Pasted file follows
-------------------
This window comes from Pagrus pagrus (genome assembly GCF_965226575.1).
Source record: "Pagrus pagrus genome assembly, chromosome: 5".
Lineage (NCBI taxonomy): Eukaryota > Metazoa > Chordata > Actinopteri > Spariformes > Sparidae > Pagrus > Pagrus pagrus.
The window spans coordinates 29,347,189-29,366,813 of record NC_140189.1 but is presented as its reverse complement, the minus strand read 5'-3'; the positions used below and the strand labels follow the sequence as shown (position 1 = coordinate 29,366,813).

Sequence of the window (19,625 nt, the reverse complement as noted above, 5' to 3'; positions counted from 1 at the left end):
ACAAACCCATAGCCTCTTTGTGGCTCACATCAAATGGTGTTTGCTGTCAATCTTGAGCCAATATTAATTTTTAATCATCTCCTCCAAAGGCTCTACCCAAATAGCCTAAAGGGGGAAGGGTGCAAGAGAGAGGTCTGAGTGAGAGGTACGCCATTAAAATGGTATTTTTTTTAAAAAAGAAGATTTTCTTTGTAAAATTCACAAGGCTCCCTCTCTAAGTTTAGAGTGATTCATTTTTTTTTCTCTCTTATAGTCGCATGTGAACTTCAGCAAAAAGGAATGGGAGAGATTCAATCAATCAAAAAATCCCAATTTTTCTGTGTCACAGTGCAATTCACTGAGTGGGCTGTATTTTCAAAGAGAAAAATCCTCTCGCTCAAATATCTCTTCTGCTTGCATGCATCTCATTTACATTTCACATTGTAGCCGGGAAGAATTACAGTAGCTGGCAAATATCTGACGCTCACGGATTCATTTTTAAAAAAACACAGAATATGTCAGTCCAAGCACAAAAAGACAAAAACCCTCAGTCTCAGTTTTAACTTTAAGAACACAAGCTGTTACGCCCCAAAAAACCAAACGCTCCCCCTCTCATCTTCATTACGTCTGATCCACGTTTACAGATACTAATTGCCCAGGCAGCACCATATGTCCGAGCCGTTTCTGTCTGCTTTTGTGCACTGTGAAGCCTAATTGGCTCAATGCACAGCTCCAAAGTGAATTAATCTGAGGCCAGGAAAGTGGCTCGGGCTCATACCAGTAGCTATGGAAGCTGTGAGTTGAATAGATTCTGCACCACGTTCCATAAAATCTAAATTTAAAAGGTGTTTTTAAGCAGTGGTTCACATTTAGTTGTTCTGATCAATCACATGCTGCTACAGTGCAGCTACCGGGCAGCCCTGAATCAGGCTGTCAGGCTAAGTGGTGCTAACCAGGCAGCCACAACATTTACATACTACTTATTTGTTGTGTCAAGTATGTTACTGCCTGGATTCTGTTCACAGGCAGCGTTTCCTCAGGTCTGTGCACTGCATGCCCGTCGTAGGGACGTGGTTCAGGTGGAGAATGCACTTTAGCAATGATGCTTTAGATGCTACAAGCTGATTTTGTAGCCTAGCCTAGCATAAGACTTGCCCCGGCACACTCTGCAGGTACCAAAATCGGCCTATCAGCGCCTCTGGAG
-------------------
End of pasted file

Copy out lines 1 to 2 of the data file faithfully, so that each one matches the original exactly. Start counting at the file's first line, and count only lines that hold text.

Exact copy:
This window comes from Pagrus pagrus (genome assembly GCF_965226575.1).
Source record: "Pagrus pagrus genome assembly, chromosome: 5".